The City of Boise is once again reaffirming its decision not to develop the Murgoitio park site at any point in the near future.
The city also says it will not release the results of a report compiled by law firm Kaplan Kirsch Rockwell the city commissioned earlier this year to study the rules on how the roughly 160-acre Southwest Boise park site could be developed. The site was initially purchased by the airport in the 1990s and later transferred to the city’s Parks and Recreation Department to be eventually developed into a park.
But, hasn’t happened nearly 30 years later and the property, and large swaths of Southwest Boise nearby, were never annexed and remain outside of city limits.
“The City of Boise has NO plans to develop the Murgoitio site,” city spokesman Justin Corr wrote in an email to BoiseDev, with the emphasis his. “If we did, we would heavily involve all stakeholders from day one, but again, the city has no plans to do anything with that site. The report you asked about lays out a path where the city could develop the land. But again, because I cannot stress this enough, the city is not planning to develop the Murgoitio site.”
Kaplan Kirsch Rockwell’s report is exempt from the Idaho Public Records Act because it falls under the exemption for attorney-client privilege. However, the city can elect to release documents that fall under this privilege if it so chooses, but in this case, is electing to keep it from public view.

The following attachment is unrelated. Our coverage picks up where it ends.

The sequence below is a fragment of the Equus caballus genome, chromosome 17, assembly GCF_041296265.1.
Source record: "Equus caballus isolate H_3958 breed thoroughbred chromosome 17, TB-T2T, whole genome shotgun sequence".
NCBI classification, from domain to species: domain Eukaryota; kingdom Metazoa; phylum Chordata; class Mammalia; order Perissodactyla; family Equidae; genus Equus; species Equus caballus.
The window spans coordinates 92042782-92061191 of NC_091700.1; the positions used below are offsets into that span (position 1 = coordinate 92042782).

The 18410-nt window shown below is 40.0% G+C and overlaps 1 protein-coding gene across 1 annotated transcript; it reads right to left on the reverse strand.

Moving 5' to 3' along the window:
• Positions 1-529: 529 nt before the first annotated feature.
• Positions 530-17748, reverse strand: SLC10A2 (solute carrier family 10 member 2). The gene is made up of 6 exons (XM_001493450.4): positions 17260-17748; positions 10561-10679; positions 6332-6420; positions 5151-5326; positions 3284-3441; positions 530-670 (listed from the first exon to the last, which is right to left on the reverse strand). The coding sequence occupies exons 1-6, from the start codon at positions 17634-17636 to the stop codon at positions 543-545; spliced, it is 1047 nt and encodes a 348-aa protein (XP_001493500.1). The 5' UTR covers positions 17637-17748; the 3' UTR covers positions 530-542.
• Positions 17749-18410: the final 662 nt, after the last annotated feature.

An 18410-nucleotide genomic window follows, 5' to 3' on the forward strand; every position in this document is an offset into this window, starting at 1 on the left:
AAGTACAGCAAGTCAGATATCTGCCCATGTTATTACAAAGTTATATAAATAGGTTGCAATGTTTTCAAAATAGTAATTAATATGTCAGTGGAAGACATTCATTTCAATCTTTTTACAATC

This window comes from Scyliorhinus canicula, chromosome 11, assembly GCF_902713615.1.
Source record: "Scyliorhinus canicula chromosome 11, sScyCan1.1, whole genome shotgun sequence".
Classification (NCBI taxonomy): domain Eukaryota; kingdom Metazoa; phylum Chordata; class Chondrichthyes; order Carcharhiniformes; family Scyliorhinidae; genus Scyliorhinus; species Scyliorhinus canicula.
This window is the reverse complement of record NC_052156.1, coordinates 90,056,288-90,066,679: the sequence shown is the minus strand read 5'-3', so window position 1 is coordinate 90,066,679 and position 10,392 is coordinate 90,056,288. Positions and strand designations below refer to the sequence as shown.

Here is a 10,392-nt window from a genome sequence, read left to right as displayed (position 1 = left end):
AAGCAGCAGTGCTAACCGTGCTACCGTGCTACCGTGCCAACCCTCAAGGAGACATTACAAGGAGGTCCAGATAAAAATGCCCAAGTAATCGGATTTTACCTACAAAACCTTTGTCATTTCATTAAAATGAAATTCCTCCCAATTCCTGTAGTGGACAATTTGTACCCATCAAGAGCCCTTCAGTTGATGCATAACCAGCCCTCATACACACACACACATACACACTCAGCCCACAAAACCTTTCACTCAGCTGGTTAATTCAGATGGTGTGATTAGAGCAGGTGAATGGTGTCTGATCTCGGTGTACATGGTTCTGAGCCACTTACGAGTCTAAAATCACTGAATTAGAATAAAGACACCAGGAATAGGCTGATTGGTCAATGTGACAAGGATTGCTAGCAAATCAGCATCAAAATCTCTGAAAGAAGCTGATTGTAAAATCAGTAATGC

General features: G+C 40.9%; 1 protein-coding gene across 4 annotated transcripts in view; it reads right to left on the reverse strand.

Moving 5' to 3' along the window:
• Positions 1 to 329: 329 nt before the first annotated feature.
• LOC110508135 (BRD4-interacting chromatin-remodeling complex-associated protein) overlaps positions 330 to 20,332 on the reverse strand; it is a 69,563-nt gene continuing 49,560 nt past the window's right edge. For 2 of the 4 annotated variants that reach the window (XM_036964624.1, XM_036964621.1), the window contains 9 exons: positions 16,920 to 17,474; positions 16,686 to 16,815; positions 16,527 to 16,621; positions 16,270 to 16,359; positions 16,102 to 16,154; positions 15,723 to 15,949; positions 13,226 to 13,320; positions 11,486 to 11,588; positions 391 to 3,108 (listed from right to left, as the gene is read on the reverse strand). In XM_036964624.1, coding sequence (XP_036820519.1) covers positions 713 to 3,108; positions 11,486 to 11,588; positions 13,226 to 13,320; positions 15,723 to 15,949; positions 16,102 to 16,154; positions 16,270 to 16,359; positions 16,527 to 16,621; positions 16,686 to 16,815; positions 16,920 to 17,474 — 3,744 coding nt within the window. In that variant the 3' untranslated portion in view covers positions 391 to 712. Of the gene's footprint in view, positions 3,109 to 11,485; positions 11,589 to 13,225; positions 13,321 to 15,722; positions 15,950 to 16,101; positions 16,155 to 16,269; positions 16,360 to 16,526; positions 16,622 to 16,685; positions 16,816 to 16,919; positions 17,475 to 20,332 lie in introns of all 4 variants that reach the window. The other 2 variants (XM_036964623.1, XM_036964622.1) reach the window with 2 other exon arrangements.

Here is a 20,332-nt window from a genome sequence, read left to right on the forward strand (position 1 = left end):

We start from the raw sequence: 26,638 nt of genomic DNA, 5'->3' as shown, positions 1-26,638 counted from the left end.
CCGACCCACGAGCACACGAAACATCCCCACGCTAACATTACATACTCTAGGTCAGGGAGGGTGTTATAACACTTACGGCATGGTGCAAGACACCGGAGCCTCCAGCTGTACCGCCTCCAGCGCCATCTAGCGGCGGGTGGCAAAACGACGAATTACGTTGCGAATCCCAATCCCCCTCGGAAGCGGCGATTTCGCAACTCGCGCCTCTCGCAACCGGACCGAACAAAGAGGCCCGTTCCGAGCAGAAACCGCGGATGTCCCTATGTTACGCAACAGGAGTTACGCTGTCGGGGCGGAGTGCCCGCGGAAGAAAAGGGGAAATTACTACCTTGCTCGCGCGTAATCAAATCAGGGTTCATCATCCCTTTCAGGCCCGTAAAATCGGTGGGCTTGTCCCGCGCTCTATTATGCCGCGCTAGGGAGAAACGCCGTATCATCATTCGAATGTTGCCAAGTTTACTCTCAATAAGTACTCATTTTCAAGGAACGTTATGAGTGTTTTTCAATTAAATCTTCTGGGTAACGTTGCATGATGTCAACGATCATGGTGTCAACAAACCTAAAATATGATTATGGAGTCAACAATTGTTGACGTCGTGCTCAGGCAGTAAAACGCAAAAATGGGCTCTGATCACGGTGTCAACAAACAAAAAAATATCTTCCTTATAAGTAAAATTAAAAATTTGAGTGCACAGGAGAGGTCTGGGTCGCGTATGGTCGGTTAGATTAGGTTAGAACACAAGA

A months long dispute
Over the summer, many of the park’s neighbors balked at a proposal Mayor Lauren McLean was considering to swap the Murgoitio site with the Harris Family for open space in the foothills. The Harris’ pitched to develop it with homes below the median price and build a 7-acre park instead of the full build-out envisioned under former Mayor Brent Coles. McLean ended talks of the swap in July and eventually nixed the idea of annexing the property for development altogether in August.
Friends of Murgoitio Park, a group of neighbors fighting the deal, repeatedly alleged the city could not legally develop the land because it was funded by a grant from the FAA, which they claim restricted what the land could be used for. A BoiseDev investigation into documents from the era of the purchase, those produced by the Boise Airport and Friends of Murgoitio Park showed no definitive proof the purchase was funded by a federal grant and its development was restricted.
The city commissioned the report from Kaplan Kirsch Rockwell over the summer to lay out a process for how the site could be developed to comply with FAA regulations around airport land. The Boise Airport purchased the property from the Murgoitio family in for $1.275 million in 1992. The city of Boise paid the airport $655,000 for the property in 1998. In order to remove the restrictive covenants the airport placed on the land, city officials said it would need to compensate the airport for the land by paying the $655,000.
The Boise Airport paid Kaplan Kirsch Rockwell $9,667.50 to prepare their report on how the parcel could be developed, according to Corr. Boise’s Parks and Recreation Department reimbursed the airport $507.50 toward the report.